The aforementioned deadline was for my mum’s partner, Roger, a brilliant handyman who had set aside two weeks to do a raft of jobs, including fitting the kitchen. He and my mum own 90 per cent of the terraced house we bought to let, while I own the rest.
They live down south so my job was sourcing, project managing and mucking in, because I have form.
Every house I have bought since clambering on to the property ladder in the 1980s has been a do’er upper. Mistakes? I have made many, from employing dodgy roofers to trying to save money by doing my own wallpapering.
This time I thought I had it all worked out and I have a Pollyanna approach to all new ventures. My partner, recovering from a major illness, warned me not to do it. “Too stressful, bound to be a nightmare.” I ignored him.
I spent months looking for a house. Auctions were a possibility but the properties were in poor locations so I targeted the local paper and Rightmove. The house I bought had languished on the market. Empty for six months, it had been much loved by its previous owner and was in a good area with a great rural view… but needed a lot of work. Eventually reduced from £85,000 to offers over £75,000 for a quick sale, I jumped in with my offer of £70,000.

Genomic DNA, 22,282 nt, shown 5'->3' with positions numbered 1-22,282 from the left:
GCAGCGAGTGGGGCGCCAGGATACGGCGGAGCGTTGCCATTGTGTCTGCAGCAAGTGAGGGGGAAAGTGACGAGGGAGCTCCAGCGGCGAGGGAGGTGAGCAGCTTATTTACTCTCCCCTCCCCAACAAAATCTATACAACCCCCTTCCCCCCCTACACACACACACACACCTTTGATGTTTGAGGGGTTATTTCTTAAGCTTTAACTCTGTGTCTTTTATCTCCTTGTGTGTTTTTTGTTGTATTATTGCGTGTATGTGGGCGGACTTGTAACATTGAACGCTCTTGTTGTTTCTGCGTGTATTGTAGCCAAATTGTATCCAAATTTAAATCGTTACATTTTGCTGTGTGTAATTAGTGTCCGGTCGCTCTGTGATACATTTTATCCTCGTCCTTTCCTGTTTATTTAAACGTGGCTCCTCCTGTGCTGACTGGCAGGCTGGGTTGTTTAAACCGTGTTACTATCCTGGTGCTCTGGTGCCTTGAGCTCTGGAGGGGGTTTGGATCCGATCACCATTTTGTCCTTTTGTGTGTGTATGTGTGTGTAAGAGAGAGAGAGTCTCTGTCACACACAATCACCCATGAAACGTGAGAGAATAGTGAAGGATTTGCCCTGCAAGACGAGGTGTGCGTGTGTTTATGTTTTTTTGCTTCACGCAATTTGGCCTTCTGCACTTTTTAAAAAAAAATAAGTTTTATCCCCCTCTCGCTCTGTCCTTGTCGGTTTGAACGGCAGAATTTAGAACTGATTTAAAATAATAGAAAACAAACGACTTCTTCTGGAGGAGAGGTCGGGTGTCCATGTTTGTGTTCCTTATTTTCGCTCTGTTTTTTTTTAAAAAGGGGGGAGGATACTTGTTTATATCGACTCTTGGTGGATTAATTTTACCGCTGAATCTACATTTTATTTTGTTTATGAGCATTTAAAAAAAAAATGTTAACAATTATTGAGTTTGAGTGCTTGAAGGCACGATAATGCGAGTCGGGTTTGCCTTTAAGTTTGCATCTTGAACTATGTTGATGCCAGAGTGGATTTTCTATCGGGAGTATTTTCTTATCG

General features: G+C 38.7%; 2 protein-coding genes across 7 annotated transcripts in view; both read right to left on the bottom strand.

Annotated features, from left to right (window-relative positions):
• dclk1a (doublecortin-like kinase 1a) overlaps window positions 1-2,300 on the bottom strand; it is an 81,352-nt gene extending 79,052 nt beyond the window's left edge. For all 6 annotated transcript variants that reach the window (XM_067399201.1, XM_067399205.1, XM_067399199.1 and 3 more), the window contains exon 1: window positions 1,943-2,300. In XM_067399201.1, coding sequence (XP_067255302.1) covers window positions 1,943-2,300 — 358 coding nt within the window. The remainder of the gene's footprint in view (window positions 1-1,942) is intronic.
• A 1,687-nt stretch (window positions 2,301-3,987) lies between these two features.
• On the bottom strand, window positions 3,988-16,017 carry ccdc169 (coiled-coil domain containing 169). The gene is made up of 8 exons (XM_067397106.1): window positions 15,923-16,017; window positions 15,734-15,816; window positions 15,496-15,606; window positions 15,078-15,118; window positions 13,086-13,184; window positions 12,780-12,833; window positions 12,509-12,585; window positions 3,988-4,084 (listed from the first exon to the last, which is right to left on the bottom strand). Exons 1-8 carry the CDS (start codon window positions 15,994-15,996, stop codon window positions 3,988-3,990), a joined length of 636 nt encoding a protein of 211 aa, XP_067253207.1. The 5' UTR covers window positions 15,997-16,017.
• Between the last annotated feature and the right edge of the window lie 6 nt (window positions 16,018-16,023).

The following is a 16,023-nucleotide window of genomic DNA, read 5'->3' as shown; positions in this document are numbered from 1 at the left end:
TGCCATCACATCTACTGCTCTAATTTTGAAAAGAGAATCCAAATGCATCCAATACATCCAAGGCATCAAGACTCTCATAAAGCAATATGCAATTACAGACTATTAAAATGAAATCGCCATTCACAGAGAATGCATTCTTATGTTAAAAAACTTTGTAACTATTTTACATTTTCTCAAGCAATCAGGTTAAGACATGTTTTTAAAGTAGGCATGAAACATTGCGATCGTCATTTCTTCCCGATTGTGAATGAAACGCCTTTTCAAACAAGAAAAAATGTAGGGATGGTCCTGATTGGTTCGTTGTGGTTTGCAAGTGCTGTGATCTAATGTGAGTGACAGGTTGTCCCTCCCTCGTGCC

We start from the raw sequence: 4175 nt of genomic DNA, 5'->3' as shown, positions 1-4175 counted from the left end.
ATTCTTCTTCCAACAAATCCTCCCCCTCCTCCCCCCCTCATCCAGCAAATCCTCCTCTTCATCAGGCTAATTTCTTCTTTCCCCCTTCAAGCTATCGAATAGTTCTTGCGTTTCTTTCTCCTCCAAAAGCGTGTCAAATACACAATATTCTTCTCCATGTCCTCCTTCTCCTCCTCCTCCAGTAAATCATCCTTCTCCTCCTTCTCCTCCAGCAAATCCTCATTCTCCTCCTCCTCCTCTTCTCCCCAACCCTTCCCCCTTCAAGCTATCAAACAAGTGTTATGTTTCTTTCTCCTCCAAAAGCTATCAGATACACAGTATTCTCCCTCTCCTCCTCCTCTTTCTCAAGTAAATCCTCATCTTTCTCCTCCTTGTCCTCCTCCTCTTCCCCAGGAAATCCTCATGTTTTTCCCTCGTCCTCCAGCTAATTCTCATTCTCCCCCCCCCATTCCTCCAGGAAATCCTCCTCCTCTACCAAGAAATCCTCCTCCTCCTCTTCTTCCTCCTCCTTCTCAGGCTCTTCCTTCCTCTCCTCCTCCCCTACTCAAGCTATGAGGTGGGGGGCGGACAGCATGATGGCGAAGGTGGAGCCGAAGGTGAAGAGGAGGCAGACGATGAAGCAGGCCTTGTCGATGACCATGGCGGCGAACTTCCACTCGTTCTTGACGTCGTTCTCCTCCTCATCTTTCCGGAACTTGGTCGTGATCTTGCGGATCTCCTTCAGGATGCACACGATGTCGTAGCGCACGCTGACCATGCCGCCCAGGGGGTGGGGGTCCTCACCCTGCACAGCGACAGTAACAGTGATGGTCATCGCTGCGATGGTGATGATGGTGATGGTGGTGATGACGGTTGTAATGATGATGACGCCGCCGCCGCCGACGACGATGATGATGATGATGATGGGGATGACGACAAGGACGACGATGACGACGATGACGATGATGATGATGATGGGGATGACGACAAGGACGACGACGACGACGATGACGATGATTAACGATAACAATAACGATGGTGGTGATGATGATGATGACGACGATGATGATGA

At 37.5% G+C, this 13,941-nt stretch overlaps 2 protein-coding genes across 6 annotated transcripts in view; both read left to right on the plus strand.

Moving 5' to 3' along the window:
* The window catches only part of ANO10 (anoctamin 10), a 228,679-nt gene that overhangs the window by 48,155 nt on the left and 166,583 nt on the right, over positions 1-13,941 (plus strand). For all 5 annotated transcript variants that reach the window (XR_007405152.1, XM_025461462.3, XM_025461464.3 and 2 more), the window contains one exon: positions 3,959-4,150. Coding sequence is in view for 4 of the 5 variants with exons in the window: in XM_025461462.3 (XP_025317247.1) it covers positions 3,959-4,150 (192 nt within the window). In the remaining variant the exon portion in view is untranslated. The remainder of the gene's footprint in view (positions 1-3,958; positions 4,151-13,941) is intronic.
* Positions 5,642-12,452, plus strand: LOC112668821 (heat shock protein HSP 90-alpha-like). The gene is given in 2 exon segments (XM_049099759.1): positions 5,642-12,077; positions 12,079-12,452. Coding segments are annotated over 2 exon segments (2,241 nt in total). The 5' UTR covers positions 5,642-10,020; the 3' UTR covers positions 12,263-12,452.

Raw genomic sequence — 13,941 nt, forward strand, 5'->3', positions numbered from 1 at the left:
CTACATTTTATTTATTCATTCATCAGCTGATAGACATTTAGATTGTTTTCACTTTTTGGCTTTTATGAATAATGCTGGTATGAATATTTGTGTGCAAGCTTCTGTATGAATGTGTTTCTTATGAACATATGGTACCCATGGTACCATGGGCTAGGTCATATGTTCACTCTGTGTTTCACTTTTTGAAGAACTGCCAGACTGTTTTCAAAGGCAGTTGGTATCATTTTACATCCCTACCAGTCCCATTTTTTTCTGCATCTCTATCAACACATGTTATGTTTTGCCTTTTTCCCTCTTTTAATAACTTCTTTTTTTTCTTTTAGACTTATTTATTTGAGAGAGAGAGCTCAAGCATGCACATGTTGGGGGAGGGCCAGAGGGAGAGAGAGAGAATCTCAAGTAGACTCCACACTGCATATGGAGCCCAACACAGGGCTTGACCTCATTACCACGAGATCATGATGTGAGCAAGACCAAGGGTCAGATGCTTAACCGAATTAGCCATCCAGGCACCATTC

I then paid £200 for a survey that revealed what I knew. The roof was okay and there was a new boiler but the house needed a full damp course, new windows and doors, a rewire, a kitchen, new plumbing and all the trimmings. We budgeted between £12,000 and £14,000, which included blocking up a door that linked both bedrooms and knocking the old fireplaces out.
What we didn’t know was that we also had woodworm, a rotten lintel above the kitchen window and a gas leak in the yard, which shut down the job for a week, hence the “Clash of the Contractors” debacle.